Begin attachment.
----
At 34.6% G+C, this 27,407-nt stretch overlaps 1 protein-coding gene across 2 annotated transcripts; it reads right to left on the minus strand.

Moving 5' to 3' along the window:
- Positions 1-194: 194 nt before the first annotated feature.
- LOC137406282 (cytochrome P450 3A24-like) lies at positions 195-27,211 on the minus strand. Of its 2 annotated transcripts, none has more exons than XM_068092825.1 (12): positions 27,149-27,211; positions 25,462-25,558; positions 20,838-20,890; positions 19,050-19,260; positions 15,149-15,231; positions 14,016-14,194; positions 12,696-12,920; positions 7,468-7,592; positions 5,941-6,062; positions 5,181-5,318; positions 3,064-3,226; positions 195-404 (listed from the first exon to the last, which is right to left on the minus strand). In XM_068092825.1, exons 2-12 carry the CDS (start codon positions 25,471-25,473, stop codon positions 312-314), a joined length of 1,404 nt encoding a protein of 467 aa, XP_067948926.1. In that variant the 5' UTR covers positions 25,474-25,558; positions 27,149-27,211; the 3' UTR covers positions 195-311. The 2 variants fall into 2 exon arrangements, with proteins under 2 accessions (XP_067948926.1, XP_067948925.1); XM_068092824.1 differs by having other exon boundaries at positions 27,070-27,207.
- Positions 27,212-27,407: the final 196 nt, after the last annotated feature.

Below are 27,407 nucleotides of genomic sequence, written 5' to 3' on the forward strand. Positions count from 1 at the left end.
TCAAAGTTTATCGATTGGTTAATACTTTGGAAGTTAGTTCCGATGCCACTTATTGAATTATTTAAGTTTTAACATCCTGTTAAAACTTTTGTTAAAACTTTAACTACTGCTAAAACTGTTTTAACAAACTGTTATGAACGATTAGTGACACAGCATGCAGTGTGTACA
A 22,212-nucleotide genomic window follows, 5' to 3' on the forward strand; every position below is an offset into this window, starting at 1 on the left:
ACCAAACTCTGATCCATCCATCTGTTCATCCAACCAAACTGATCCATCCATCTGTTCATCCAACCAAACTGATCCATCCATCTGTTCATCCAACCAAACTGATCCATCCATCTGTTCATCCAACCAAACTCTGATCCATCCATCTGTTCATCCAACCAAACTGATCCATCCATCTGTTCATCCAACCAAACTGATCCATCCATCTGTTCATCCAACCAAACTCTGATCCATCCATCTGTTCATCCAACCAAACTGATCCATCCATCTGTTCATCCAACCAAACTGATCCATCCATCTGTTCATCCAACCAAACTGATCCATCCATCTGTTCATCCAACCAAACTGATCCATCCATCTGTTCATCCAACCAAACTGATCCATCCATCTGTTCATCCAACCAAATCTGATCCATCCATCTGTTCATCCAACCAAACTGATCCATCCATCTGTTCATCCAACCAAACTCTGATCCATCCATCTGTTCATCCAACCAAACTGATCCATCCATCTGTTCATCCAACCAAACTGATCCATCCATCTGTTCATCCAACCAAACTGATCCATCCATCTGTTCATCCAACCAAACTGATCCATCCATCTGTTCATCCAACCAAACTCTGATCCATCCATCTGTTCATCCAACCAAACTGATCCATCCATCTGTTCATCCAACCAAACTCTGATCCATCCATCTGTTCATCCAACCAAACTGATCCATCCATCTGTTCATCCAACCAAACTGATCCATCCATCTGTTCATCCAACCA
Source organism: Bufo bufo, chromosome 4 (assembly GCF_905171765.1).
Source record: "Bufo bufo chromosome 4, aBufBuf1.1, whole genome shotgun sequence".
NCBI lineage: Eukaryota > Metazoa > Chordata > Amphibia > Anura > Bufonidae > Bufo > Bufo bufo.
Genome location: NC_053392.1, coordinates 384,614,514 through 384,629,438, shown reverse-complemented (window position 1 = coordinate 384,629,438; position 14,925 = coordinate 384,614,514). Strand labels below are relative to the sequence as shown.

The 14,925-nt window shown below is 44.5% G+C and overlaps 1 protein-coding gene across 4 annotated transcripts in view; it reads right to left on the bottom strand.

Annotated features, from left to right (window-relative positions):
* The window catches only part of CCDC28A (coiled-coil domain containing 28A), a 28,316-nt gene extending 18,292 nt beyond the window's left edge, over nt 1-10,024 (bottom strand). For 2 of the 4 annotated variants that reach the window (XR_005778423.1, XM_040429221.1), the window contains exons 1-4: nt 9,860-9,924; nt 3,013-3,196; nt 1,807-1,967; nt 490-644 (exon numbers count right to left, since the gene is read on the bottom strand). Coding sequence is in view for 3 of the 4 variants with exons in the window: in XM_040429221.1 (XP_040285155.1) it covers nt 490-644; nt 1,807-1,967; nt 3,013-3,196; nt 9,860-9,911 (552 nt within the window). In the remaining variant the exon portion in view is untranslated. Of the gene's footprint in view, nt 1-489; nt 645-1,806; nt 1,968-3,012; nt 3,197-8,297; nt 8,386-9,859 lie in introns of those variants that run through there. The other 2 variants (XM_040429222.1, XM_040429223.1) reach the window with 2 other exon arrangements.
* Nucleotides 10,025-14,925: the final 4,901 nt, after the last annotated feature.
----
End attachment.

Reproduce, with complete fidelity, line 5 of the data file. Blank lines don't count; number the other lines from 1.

- Positions 27,212-27,407: the final 196 nt, after the last annotated feature.